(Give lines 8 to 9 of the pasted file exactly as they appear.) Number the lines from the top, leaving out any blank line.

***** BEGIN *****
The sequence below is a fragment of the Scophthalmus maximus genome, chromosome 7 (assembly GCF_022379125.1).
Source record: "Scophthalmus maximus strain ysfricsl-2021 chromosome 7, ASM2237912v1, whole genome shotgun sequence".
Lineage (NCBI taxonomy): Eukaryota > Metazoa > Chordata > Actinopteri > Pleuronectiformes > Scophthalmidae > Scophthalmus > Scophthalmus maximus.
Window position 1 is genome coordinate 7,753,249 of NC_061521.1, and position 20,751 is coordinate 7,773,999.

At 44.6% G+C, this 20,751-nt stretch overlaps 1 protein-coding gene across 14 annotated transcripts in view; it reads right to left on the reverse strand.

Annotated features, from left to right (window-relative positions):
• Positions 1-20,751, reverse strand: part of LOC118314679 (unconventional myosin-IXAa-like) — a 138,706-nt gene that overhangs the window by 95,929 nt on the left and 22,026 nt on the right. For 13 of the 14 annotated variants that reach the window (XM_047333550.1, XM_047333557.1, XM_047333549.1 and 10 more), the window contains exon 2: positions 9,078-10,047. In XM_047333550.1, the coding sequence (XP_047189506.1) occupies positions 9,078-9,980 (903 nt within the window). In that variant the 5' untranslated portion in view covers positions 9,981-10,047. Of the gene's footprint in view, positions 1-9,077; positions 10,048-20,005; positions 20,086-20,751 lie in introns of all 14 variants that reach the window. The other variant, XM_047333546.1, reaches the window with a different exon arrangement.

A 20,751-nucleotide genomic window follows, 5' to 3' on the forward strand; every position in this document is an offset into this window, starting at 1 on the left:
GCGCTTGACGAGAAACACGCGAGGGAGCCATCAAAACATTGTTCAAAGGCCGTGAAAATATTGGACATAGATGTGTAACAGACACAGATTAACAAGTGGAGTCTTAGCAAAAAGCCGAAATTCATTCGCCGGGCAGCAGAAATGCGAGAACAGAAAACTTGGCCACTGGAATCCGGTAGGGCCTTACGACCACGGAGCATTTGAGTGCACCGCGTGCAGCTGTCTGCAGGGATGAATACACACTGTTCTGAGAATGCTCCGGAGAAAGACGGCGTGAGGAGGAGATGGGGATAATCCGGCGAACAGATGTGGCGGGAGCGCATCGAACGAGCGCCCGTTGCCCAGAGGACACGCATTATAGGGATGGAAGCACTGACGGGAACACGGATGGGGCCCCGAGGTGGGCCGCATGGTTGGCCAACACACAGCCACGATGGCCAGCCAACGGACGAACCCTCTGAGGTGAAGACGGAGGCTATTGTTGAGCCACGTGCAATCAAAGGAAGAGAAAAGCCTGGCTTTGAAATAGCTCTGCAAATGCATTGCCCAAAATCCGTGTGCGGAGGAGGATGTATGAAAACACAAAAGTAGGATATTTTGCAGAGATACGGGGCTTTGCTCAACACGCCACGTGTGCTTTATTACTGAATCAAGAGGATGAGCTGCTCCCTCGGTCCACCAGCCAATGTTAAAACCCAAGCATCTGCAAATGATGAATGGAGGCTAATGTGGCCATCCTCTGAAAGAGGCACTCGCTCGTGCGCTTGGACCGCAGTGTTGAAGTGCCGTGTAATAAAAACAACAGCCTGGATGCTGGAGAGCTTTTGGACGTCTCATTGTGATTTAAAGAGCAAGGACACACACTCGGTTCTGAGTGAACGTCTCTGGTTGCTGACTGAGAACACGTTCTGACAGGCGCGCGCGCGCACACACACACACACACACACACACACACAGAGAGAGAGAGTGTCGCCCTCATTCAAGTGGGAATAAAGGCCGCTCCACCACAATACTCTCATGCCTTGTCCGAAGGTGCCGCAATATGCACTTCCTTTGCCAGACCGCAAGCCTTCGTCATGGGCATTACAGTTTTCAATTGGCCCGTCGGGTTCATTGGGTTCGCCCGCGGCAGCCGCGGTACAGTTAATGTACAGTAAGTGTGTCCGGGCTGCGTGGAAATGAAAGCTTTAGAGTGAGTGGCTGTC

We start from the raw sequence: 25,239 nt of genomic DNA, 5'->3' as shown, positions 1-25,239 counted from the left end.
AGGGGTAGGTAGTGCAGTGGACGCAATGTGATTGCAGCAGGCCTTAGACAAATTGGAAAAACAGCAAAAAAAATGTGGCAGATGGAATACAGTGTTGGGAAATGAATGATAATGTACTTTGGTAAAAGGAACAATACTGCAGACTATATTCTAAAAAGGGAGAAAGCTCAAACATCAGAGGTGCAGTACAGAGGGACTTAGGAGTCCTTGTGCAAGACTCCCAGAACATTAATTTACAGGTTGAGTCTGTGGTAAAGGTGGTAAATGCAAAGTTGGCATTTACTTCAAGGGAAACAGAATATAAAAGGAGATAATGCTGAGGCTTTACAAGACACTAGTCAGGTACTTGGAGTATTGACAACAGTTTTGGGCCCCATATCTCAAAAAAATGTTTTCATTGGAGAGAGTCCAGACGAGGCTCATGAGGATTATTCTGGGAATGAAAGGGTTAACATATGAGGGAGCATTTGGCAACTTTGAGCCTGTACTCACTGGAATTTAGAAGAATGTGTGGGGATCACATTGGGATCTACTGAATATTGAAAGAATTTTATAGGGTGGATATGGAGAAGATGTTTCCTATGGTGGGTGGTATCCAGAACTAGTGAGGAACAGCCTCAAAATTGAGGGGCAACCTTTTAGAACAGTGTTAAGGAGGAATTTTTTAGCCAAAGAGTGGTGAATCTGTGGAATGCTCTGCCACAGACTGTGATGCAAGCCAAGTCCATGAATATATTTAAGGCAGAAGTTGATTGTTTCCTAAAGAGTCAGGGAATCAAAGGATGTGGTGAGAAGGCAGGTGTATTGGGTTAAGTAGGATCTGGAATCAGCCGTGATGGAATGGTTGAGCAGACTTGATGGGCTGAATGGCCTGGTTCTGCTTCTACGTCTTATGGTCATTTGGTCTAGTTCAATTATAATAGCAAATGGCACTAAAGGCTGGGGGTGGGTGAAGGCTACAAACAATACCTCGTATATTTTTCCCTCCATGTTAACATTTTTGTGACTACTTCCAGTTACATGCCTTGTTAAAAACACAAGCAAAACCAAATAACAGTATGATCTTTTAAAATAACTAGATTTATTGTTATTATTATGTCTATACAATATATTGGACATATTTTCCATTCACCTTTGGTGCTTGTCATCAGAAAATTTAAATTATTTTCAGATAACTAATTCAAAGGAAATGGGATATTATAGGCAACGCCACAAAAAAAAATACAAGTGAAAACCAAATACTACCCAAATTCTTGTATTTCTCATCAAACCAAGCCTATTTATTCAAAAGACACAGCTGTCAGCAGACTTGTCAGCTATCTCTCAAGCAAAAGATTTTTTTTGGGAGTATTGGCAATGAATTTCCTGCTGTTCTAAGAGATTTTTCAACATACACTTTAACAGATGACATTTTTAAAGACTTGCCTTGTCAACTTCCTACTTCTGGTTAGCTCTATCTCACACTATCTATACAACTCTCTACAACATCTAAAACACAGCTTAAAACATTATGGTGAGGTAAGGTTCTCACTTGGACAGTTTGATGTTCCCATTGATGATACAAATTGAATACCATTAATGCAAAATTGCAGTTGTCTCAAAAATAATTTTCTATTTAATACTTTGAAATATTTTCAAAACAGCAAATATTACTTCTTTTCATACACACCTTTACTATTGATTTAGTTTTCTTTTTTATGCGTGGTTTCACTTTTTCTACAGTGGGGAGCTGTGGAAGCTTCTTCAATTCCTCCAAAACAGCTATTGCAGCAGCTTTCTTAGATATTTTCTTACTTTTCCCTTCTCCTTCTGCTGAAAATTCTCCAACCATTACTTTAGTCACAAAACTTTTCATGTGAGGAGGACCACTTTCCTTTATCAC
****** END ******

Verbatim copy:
A 20,751-nucleotide genomic window follows, 5' to 3' on the forward strand; every position in this document is an offset into this window, starting at 1 on the left:
GCGCTTGACGAGAAACACGCGAGGGAGCCATCAAAACATTGTTCAAAGGCCGTGAAAATATTGGACATAGATGTGTAACAGACACAGATTAACAAGTGGAGTCTTAGCAAAAAGCCGAAATTCATTCGCCGGGCAGCAGAAATGCGAGAACAGAAAACTTGGCCACTGGAATCCGGTAGGGCCTTACGACCACGGAGCATTTGAGTGCACCGCGTGCAGCTGTCTGCAGGGATGAATACACACTGTTCTGAGAATGCTCCGGAGAAAGACGGCGTGAGGAGGAGATGGGGATAATCCGGCGAACAGATGTGGCGGGAGCGCATCGAACGAGCGCCCGTTGCCCAGAGGACACGCATTATAGGGATGGAAGCACTGACGGGAACACGGATGGGGCCCCGAGGTGGGCCGCATGGTTGGCCAACACACAGCCACGATGGCCAGCCAACGGACGAACCCTCTGAGGTGAAGACGGAGGCTATTGTTGAGCCACGTGCAATCAAAGGAAGAGAAAAGCCTGGCTTTGAAATAGCTCTGCAAATGCATTGCCCAAAATCCGTGTGCGGAGGAGGATGTATGAAAACACAAAAGTAGGATATTTTGCAGAGATACGGGGCTTTGCTCAACACGCCACGTGTGCTTTATTACTGAATCAAGAGGATGAGCTGCTCCCTCGGTCCACCAGCCAATGTTAAAACCCAAGCATCTGCAAATGATGAATGGAGGCTAATGTGGCCATCCTCTGAAAGAGGCACTCGCTCGTGCGCTTGGACCGCAGTGTTGAAGTGCCGTGTAATAAAAACAACAGCCTGGATGCTGGAGAGCTTTTGGACGTCTCATTGTGATTTAAAGAGCAAGGACACACACTCGGTTCTGAGTGAACGTCTCTGGTTGCTGACTGAGAACACGTTCTGACAGGCGCGCGCGCGCACACACACACACACACACACACACACACAGAGAGAGAGAGTGTCGCCCTCATTCAAGTGGGAATAAAGGCCGCTCCACCACAATACTCTCATGCCTTGTCCGAAGGTGCCGCAATATGCACTTCCTTTGCCAGACCGCAAGCCTTCGTCATGGGCATTACAGTTTTCAATTGGCCCGTCGGGTTCATTGGGTTCGCCCGCGGCAGCCGCGGTACAGTTAATGTACAGTAAGTGTGTCCGGGCTGCGTGGAAATGAAAGCTTTAGAGTGAGTGGCTGTC